2016-2018: The People’s Voice: Scottish Political Poetry, Song and the Franchise 1832-1918. Carnegie Collaborative Grant. Catriona Macdonald (PI, Glasgow), Kirstie Blair and Gerard Carruthers (CIs, Strathclyde and Glasgow), Michael Shaw (RA).
This Carnegie Trust-funded project is a collaboration between the Universities of Glasgow and Strathclyde. The project aims to recover and analyse the wealth of poems and songs that were written to campaign for and against parliamentary reform between 1832 and 1918. The outputs of the project include a freely-accessible, searchable database of every poem captured; an edited online anthology; recordings; an international conference; and a special issue of Scottish Literary Review in 2018.
- 2016-2018: Popular Occulture in Britain, 1875-1940. AHRC-funded network, led by Christine Ferguson (Stirling) and Andrew Radford (Glasgow)
This project involves three themed workshops at which members of the network— including scholars, artists, curators, librarians, and private archive holders— will meet to discuss how and why occult ideas penetrated mass culture in the period of our study, paying specific attention to their manifestation in popular fiction and entertainments, journalism, and political movements. We are also organizing occult archive and site tours, along with exhibitions of special collection material.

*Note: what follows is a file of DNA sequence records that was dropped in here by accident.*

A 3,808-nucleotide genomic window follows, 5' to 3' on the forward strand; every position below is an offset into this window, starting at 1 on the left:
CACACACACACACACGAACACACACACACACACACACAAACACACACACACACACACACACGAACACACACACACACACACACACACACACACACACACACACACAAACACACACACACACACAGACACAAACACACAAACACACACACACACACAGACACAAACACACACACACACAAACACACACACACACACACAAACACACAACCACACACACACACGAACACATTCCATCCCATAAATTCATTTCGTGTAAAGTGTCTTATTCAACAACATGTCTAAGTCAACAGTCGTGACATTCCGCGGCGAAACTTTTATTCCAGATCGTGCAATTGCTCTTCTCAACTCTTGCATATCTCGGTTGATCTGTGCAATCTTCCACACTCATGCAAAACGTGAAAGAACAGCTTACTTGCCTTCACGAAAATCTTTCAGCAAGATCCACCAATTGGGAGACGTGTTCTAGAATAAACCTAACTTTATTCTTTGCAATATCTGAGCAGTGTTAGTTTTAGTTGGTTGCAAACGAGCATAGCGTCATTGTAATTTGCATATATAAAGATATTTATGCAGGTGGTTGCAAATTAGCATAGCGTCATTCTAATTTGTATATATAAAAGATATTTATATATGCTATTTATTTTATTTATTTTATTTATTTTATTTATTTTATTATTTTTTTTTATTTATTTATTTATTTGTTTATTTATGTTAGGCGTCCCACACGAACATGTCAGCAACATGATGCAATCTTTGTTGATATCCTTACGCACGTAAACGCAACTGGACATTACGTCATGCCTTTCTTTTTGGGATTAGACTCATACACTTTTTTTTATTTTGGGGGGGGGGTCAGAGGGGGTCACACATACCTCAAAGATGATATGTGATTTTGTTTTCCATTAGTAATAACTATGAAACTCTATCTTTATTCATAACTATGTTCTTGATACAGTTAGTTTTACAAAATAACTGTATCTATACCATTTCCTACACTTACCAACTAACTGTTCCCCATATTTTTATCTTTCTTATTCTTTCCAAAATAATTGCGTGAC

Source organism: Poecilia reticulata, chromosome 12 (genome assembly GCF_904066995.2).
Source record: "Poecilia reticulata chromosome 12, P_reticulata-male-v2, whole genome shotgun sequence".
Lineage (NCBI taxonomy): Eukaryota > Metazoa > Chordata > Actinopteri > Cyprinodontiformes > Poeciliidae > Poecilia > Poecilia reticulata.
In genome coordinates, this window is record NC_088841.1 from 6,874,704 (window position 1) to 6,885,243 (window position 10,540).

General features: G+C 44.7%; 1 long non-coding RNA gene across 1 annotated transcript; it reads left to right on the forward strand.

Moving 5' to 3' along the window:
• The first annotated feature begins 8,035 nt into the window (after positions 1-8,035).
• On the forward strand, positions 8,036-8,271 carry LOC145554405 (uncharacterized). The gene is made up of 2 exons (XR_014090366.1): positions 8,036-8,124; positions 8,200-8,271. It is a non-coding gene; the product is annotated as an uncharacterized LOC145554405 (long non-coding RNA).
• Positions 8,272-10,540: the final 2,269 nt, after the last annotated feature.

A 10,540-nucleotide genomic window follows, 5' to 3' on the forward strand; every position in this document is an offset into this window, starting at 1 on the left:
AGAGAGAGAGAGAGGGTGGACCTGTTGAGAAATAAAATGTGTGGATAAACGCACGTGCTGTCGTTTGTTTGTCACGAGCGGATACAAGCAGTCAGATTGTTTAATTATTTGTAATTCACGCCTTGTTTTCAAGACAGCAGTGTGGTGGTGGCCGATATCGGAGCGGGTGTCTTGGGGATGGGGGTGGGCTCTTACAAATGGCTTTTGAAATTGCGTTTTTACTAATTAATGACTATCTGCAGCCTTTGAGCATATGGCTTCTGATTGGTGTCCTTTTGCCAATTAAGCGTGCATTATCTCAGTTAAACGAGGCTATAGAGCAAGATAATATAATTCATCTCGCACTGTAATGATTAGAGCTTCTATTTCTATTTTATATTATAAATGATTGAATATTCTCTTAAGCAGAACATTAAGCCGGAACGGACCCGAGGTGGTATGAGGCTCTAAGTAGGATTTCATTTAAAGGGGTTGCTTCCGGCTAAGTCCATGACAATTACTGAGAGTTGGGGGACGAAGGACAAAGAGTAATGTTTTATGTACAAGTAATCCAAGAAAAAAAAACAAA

- 2017: Royal Philosophical Society of Glasgow award: ‘Glasgow Historic Literary Societies Online’. Lauren Weiss and Kirstie Blair (Strathclyde), with Katie Halsey (Stirling).
This award, based on the PhD research of Stirling/Strathclyde student Lauren Weiss, provides funding for an online resource listing ‘literary’ societies in the nineteenth century and providing contextual information.
- 2017: Research Society for Victorian Periodicals (RSVP) Field Development Grant: ‘Literary Bonds: Mutual Improvement Society Magazines and Victorian Periodical Culture’. Kirstie Blair (Strathclyde), Michael Sanders (Manchester), and Lauren Weiss (Stirling and Strathclyde).
This project seeks to uncover and disseminate awareness of a little-known aspect of Victorian periodical culture, by focusing on the magazines and newspapers produced by mutual improvement societies in Scotland and England, c.1830-1900. Such societies, primarily though not exclusively consisting of male artisanal workers, were particularly prevalent from the mid-late Victorian period. We will create a website to host a list of and information about these periodicals, with at least two examples of digitized issues. A listing of societies and their magazines will also be available as a downloadable PDF.